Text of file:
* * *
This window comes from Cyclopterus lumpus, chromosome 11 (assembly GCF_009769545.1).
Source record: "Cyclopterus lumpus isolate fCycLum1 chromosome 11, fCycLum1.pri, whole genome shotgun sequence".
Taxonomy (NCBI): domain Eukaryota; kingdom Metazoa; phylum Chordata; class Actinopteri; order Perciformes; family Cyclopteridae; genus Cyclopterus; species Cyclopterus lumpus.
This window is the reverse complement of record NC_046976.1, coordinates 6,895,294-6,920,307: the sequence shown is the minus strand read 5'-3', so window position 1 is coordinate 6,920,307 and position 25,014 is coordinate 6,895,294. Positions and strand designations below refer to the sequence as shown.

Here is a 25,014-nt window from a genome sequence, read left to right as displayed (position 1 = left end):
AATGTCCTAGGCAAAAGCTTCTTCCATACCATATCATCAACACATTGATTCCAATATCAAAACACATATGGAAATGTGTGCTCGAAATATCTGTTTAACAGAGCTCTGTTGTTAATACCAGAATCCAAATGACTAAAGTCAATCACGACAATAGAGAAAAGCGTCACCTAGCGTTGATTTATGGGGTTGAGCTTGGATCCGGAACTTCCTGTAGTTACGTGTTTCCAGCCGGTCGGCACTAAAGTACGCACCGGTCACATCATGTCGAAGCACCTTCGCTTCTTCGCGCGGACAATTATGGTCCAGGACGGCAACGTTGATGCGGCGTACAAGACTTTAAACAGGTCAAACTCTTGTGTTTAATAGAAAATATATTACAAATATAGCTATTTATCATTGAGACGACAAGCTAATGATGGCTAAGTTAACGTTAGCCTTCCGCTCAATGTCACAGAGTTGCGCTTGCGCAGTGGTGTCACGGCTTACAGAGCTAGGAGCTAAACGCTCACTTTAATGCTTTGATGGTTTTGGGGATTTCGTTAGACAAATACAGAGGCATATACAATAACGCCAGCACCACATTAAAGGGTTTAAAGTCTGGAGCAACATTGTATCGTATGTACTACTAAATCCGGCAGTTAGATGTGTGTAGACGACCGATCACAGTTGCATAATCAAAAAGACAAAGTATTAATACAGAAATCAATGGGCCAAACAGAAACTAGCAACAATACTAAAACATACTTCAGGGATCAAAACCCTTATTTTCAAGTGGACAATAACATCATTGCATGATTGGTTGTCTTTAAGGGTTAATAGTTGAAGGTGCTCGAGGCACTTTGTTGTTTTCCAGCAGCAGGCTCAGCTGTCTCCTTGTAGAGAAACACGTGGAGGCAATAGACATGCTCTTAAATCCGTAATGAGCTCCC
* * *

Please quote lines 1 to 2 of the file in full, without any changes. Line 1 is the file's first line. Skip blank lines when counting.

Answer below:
This window comes from Cyclopterus lumpus, chromosome 11 (assembly GCF_009769545.1).
Source record: "Cyclopterus lumpus isolate fCycLum1 chromosome 11, fCycLum1.pri, whole genome shotgun sequence".